Bridging Exploration and General Function Approximation in Reinforcement Learning: Provably Efficient Kernel and Neural Value Iterations Artificial Intelligence

Reinforcement learning (RL) algorithms combined with modern function approximators such as kernel functions and deep neural networks have achieved significant empirical successes in large-scale application problems with a massive number of states. From a theoretical perspective, however, RL with functional approximation poses a fundamental challenge to developing algorithms with provable computational and statistical efficiency, due to the need to take into consideration both the exploration-exploitation tradeoff that is inherent in RL and the bias-variance tradeoff that is innate in statistical estimation. To address such a challenge, focusing on the episodic setting where the action-value functions are represented by a kernel function or over-parametrized neural network, we propose the first provable RL algorithm with both polynomial runtime and sample complexity, without additional assumptions on the data-generating model. In particular, for both the kernel and neural settings, we prove that an optimistic modification of the least-squares value iteration algorithm incurs an $\tilde{\mathcal{O}}(\delta_{\mathcal{F}} H^2 \sqrt{T})$ regret, where $\delta_{\mathcal{F}}$ characterizes the intrinsic complexity of the function class $\mathcal{F}$, $H$ is the length of each episode, and $T$ is the total number of episodes. Our regret bounds are independent of the number of states and therefore even allows it to diverge, which exhibits the benefit of function approximation.

On the Theory of Transfer Learning: The Importance of Task Diversity Machine Learning

We provide new statistical guarantees for transfer learning via representation learning--when transfer is achieved by learning a feature representation shared across different tasks. This enables learning on new tasks using far less data than is required to learn them in isolation. Formally, we consider $t+1$ tasks parameterized by functions of the form $f_j \circ h$ in a general function class $\mathcal{F} \circ \mathcal{H}$, where each $f_j$ is a task-specific function in $\mathcal{F}$ and $h$ is the shared representation in $\mathcal{H}$. Letting $C(\cdot)$ denote the complexity measure of the function class, we show that for diverse training tasks (1) the sample complexity needed to learn the shared representation across the first $t$ training tasks scales as $C(\mathcal{H}) + t C(\mathcal{F})$, despite no explicit access to a signal from the feature representation and (2) with an accurate estimate of the representation, the sample complexity needed to learn a new task scales only with $C(\mathcal{F})$. Our results depend upon a new general notion of task diversity--applicable to models with general tasks, features, and losses--as well as a novel chain rule for Gaussian complexities. Finally, we exhibit the utility of our general framework in several models of importance in the literature.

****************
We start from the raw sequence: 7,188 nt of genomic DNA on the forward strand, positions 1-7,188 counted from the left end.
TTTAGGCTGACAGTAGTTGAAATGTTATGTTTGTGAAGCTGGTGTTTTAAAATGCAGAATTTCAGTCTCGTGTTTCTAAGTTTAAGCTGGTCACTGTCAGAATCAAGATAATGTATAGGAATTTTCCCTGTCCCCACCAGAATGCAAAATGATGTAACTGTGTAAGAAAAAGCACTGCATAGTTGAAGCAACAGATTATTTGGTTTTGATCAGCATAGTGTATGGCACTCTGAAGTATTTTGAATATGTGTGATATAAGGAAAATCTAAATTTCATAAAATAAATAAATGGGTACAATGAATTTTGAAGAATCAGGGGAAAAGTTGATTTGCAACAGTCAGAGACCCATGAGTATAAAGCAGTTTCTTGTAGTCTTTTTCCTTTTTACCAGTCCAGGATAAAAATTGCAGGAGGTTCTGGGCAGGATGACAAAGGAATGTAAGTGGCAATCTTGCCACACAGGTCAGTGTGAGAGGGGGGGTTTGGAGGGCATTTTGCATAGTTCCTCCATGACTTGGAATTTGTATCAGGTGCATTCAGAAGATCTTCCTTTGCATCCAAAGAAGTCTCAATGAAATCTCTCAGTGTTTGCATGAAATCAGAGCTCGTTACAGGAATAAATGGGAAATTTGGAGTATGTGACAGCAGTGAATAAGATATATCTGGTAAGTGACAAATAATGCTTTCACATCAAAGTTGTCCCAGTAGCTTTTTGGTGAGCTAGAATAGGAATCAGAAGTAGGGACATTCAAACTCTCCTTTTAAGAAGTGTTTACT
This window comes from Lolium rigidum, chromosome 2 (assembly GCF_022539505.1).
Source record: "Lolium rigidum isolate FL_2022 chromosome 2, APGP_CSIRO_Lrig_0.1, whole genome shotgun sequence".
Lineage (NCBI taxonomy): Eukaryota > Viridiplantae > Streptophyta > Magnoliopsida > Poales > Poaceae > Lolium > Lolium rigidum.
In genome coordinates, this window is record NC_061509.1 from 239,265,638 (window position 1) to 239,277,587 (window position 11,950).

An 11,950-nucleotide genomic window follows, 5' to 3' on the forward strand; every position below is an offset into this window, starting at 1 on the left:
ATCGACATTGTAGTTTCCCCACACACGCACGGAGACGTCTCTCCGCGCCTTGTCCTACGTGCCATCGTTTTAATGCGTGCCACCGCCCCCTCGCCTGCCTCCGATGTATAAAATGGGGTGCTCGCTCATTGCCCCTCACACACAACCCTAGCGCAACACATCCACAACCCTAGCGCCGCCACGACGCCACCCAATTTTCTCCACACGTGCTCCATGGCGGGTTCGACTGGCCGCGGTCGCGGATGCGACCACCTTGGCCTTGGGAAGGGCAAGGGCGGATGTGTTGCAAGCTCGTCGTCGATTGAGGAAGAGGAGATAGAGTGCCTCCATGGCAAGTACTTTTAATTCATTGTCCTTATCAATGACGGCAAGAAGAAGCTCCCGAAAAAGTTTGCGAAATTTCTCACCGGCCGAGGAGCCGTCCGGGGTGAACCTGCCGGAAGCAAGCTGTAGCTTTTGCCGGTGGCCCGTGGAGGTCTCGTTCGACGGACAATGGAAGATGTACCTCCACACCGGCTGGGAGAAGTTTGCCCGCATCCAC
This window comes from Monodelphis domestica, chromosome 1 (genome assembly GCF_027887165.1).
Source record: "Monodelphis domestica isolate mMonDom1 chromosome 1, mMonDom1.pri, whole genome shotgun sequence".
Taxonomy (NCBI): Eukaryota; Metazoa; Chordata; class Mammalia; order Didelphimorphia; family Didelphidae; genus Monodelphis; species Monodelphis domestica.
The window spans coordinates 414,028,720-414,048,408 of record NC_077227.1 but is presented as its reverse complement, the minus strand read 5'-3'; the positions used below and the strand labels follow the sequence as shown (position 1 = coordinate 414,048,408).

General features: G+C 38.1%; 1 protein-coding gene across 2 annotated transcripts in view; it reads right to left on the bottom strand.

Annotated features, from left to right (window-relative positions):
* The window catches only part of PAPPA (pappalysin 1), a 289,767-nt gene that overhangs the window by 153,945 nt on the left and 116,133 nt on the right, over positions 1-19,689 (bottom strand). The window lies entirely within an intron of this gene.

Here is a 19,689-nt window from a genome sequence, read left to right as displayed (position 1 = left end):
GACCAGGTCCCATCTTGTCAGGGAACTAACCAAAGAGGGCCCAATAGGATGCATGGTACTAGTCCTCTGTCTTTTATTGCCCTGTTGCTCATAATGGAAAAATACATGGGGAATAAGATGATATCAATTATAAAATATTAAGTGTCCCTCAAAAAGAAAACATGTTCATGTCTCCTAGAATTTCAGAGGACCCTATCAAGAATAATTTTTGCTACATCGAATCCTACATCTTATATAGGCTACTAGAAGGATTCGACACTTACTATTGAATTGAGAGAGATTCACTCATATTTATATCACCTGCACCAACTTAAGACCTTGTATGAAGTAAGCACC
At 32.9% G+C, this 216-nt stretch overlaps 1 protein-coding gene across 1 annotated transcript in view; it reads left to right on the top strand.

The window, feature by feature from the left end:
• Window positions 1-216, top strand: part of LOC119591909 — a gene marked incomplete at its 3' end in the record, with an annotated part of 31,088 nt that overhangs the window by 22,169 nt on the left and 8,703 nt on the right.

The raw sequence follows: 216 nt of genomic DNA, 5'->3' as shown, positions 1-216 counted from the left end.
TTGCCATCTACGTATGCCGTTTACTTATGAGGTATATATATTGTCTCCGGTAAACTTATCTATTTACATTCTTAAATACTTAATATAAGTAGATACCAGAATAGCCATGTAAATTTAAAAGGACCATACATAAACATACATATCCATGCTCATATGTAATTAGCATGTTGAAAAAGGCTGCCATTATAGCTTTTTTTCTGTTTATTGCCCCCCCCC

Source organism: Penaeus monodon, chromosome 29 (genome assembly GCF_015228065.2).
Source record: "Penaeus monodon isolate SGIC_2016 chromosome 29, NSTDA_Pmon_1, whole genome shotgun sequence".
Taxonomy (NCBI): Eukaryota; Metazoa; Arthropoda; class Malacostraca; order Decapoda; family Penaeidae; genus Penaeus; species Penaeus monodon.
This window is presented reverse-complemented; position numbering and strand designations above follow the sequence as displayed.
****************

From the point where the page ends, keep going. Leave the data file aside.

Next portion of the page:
A Sharp Analysis of Model-based Reinforcement Learning with Self-Play Artificial Intelligence

Model-based algorithms---algorithms that decouple learning of the model and planning given the model---are widely used in reinforcement learning practice and theoretically shown to achieve optimal sample efficiency for single-agent reinforcement learning in Markov Decision Processes (MDPs). However, for multi-agent reinforcement learning in Markov games, the current best known sample complexity for model-based algorithms is rather suboptimal and compares unfavorably against recent model-free approaches. In this paper, we present a sharp analysis of model-based self-play algorithms for multi-agent Markov games. We design an algorithm \emph{Optimistic Nash Value Iteration} (Nash-VI) for two-player zero-sum Markov games that is able to output an $\epsilon$-approximate Nash policy in $\tilde{\mathcal{O}}(H^3SAB/\epsilon^2)$ episodes of game playing, where $S$ is the number of states, $A,B$ are the number of actions for the two players respectively, and $H$ is the horizon length. This is the first algorithm that matches the information-theoretic lower bound $\Omega(H^3S(A+B)/\epsilon^2)$ except for a $\min\{A,B\}$ factor, and compares favorably against the best known model-free algorithm if $\min\{A,B\}=o(H^3)$. In addition, our Nash-VI outputs a single Markov policy with optimality guarantee, while existing sample-efficient model-free algorithms output a nested mixture of Markov policies that is in general non-Markov and rather inconvenient to store and execute. We further adapt our analysis to designing a provably efficient task-agnostic algorithm for zero-sum Markov games, and designing the first line of provably sample-efficient algorithms for multi-player general-sum Markov games.

Near-Optimal Reinforcement Learning with Self-Play Artificial Intelligence